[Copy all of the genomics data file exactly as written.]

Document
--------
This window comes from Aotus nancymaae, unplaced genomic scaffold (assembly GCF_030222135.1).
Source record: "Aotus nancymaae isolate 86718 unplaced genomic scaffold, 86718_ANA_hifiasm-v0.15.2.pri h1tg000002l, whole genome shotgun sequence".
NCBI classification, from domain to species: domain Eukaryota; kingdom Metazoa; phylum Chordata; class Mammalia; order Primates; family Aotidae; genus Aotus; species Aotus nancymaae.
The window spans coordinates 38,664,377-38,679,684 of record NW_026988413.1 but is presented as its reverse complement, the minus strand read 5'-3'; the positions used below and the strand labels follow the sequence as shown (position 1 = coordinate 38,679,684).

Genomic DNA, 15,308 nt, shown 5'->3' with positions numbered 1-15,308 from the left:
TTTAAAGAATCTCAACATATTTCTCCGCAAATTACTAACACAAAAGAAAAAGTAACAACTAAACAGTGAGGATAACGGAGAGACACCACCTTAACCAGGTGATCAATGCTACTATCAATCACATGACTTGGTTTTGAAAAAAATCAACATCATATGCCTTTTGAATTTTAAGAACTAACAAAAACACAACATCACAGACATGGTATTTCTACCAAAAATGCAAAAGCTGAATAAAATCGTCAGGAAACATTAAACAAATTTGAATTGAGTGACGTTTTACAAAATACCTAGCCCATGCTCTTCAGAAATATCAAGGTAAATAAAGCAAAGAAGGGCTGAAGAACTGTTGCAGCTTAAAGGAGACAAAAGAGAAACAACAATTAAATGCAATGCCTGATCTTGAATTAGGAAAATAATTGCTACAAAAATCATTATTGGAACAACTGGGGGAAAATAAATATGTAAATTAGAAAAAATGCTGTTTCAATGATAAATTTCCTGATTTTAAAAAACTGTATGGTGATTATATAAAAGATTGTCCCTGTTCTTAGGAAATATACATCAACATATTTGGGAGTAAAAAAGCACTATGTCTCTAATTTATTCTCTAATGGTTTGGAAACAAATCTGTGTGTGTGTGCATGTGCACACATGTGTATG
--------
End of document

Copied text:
This window comes from Aotus nancymaae, unplaced genomic scaffold (assembly GCF_030222135.1).
Source record: "Aotus nancymaae isolate 86718 unplaced genomic scaffold, 86718_ANA_hifiasm-v0.15.2.pri h1tg000002l, whole genome shotgun sequence".
NCBI classification, from domain to species: domain Eukaryota; kingdom Metazoa; phylum Chordata; class Mammalia; order Primates; family Aotidae; genus Aotus; species Aotus nancymaae.
The window spans coordinates 38,664,377-38,679,684 of record NW_026988413.1 but is presented as its reverse complement, the minus strand read 5'-3'; the positions used below and the strand labels follow the sequence as shown (position 1 = coordinate 38,679,684).

Genomic DNA, 15,308 nt, shown 5'->3' with positions numbered 1-15,308 from the left:
TTTAAAGAATCTCAACATATTTCTCCGCAAATTACTAACACAAAAGAAAAAGTAACAACTAAACAGTGAGGATAACGGAGAGACACCACCTTAACCAGGTGATCAATGCTACTATCAATCACATGACTTGGTTTTGAAAAAAATCAACATCATATGCCTTTTGAATTTTAAGAACTAACAAAAACACAACATCACAGACATGGTATTTCTACCAAAAATGCAAAAGCTGAATAAAATCGTCAGGAAACATTAAACAAATTTGAATTGAGTGACGTTTTACAAAATACCTAGCCCATGCTCTTCAGAAATATCAAGGTAAATAAAGCAAAGAAGGGCTGAAGAACTGTTGCAGCTTAAAGGAGACAAAAGAGAAACAACAATTAAATGCAATGCCTGATCTTGAATTAGGAAAATAATTGCTACAAAAATCATTATTGGAACAACTGGGGGAAAATAAATATGTAAATTAGAAAAAATGCTGTTTCAATGATAAATTTCCTGATTTTAAAAAACTGTATGGTGATTATATAAAAGATTGTCCCTGTTCTTAGGAAATATACATCAACATATTTGGGAGTAAAAAAGCACTATGTCTCTAATTTATTCTCTAATGGTTTGGAAACAAATCTGTGTGTGTGTGCATGTGCACACATGTGTATG